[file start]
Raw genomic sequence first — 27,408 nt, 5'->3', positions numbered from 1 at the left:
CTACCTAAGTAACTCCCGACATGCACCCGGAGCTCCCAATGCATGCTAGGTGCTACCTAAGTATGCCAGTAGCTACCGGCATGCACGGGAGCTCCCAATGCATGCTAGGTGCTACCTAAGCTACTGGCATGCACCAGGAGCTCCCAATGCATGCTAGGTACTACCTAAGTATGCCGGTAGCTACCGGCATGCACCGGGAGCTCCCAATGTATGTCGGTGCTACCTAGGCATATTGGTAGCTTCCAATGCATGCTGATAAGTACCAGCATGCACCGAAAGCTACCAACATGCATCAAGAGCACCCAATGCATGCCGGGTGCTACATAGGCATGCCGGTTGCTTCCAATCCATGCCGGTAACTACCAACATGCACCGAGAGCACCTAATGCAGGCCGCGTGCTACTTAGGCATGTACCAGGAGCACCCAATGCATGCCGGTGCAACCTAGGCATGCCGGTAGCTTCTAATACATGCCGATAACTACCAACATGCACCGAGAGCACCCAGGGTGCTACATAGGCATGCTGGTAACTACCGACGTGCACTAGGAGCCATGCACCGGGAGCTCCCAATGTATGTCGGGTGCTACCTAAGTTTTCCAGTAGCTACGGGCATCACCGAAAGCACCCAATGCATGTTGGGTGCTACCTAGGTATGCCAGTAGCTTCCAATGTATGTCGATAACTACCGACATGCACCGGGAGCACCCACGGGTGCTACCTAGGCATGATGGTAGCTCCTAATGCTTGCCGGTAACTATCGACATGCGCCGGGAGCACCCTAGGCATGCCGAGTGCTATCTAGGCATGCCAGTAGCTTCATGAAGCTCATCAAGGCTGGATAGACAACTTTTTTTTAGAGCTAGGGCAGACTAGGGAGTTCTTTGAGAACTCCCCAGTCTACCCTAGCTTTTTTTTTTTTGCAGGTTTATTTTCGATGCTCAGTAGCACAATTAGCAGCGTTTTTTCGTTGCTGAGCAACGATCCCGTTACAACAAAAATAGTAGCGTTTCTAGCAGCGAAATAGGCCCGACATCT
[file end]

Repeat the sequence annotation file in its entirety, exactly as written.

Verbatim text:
Raw genomic sequence first — 27,408 nt, 5'->3', positions numbered from 1 at the left:
CTACCTAAGTAACTCCCGACATGCACCCGGAGCTCCCAATGCATGCTAGGTGCTACCTAAGTATGCCAGTAGCTACCGGCATGCACGGGAGCTCCCAATGCATGCTAGGTGCTACCTAAGCTACTGGCATGCACCAGGAGCTCCCAATGCATGCTAGGTACTACCTAAGTATGCCGGTAGCTACCGGCATGCACCGGGAGCTCCCAATGTATGTCGGTGCTACCTAGGCATATTGGTAGCTTCCAATGCATGCTGATAAGTACCAGCATGCACCGAAAGCTACCAACATGCATCAAGAGCACCCAATGCATGCCGGGTGCTACATAGGCATGCCGGTTGCTTCCAATCCATGCCGGTAACTACCAACATGCACCGAGAGCACCTAATGCAGGCCGCGTGCTACTTAGGCATGTACCAGGAGCACCCAATGCATGCCGGTGCAACCTAGGCATGCCGGTAGCTTCTAATACATGCCGATAACTACCAACATGCACCGAGAGCACCCAGGGTGCTACATAGGCATGCTGGTAACTACCGACGTGCACTAGGAGCCATGCACCGGGAGCTCCCAATGTATGTCGGGTGCTACCTAAGTTTTCCAGTAGCTACGGGCATCACCGAAAGCACCCAATGCATGTTGGGTGCTACCTAGGTATGCCAGTAGCTTCCAATGTATGTCGATAACTACCGACATGCACCGGGAGCACCCACGGGTGCTACCTAGGCATGATGGTAGCTCCTAATGCTTGCCGGTAACTATCGACATGCGCCGGGAGCACCCTAGGCATGCCGAGTGCTATCTAGGCATGCCAGTAGCTTCATGAAGCTCATCAAGGCTGGATAGACAACTTTTTTTTAGAGCTAGGGCAGACTAGGGAGTTCTTTGAGAACTCCCCAGTCTACCCTAGCTTTTTTTTTTTTGCAGGTTTATTTTCGATGCTCAGTAGCACAATTAGCAGCGTTTTTTCGTTGCTGAGCAACGATCCCGTTACAACAAAAATAGTAGCGTTTCTAGCAGCGAAATAGGCCCGACATCT